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J.C. Penney: Call it a comeback?

May 15, 2014, 9:25 PM UTC
A JCPenney logo hangs outside a store in Peru, Illinois, U.S., on Sunday, Aug. 7, 2011. Photographer: Daniel Acker/Bloomberg

FORTUNE — J.C. Penney’s (JCP) first-quarter earnings, announced today, showed a dramatic improvement, with same-store sales up 6.2% — more than expected — and its gross margin rising to 33.1%, the highest such figure since before Ron Johnson’s disastrous 16-month tenure as CEO and the return of Mike Ullman. Investors reacted with wild enthusiasm, bidding the stock up 24% to $10.41. But is this truly a comeback?

At first glance, yes. The company hasn’t delivered good sequential results in years. And with other retailers, such as Wal-Mart (WMT) and Target (TGT), blaming weather for disappointing numbers, it would have not been surprising if JCP had tried the same. It was certainly reassuring to hear that the revamped home department, a real drag on the store during the Ron Johnson era, was one of the leaders.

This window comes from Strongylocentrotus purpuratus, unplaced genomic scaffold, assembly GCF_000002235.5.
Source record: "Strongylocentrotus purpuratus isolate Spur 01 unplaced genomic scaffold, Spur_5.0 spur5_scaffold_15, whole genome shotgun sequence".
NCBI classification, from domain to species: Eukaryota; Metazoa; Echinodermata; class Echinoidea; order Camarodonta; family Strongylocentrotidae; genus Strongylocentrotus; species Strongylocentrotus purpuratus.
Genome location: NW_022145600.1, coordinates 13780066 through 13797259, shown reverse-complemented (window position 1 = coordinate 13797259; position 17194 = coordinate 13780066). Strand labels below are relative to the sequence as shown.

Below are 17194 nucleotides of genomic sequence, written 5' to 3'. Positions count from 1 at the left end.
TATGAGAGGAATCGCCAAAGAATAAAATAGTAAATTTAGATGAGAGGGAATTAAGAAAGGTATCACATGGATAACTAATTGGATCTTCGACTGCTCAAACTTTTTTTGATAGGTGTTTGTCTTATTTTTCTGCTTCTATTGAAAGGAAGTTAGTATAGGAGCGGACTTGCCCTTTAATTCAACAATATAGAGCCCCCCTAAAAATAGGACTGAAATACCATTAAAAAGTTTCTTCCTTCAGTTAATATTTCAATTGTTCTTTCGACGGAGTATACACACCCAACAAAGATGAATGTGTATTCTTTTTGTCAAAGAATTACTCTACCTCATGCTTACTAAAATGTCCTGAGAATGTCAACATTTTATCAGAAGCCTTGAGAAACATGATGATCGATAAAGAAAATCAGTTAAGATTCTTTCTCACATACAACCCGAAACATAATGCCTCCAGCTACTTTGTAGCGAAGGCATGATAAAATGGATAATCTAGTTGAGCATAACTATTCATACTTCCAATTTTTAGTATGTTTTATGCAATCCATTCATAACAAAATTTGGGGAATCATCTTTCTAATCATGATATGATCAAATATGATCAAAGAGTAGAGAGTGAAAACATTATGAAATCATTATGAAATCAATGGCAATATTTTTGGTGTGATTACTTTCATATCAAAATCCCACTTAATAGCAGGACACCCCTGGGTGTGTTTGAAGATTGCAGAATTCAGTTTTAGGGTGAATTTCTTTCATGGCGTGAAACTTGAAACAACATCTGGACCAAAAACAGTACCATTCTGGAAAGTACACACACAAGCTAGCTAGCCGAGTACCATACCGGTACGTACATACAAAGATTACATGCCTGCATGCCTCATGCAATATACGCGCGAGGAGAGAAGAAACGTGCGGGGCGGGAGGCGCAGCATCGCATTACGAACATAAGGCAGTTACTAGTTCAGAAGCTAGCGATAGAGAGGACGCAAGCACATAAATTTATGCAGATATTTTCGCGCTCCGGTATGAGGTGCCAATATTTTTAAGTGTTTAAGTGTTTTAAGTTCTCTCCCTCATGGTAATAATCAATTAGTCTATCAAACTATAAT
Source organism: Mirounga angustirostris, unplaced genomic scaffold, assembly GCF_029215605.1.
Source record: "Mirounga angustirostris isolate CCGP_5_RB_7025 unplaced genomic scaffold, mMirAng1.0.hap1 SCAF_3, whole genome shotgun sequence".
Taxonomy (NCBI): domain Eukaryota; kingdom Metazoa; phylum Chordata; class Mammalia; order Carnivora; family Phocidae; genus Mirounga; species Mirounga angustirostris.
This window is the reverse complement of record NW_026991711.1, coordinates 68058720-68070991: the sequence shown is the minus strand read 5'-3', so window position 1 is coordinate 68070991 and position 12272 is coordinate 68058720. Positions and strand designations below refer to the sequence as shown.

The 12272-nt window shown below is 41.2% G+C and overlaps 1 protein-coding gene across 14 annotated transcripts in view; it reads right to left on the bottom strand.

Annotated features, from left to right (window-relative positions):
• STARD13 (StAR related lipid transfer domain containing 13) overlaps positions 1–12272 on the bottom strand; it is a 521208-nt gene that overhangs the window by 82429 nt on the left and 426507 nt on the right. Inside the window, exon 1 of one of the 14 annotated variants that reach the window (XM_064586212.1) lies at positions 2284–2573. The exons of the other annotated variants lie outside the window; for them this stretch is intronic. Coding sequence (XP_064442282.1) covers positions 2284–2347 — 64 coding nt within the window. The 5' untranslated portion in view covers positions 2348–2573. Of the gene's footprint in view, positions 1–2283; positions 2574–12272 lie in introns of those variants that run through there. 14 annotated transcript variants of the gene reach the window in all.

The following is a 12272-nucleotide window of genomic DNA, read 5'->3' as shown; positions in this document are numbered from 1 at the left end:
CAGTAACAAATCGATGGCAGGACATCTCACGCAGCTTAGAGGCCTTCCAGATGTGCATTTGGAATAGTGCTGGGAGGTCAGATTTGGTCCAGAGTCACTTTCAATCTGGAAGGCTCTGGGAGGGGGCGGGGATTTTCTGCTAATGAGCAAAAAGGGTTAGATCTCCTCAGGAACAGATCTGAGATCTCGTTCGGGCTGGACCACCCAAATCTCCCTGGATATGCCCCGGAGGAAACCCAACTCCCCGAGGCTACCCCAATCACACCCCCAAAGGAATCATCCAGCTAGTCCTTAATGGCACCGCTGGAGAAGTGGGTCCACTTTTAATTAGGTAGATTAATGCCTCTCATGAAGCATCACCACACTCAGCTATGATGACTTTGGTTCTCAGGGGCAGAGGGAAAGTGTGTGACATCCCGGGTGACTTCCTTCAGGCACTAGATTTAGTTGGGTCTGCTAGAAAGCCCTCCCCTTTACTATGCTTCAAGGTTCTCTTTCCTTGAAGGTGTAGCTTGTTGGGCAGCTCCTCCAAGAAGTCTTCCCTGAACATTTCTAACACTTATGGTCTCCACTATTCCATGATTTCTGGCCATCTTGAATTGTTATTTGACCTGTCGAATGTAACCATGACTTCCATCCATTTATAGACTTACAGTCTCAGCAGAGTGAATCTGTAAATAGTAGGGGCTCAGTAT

“I don’t want to get too giddy,” says Brian Sozzi, CEO and chief equity strategist of Belus Capital, who recently upgraded J.C. Penney’s stock from a sell to a hold, “but this just validates that by going back to old-school retail principles that they could be profitable by the holiday season. You are now starting to see a light.”

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And yet it’s important to maintain perspective: The company posted an operating loss of $352 million this quarter — a bit more, in fact, than the $348 million of a year ago. And same-store sales looked good this quarter mostly because last year’s figures had swooned so dramatically, making for a flattering comparison.

In this difficult retail environment, Ullman deserves congratulations for bringing JCP back to basics. But recovery and success are not quite the same thing.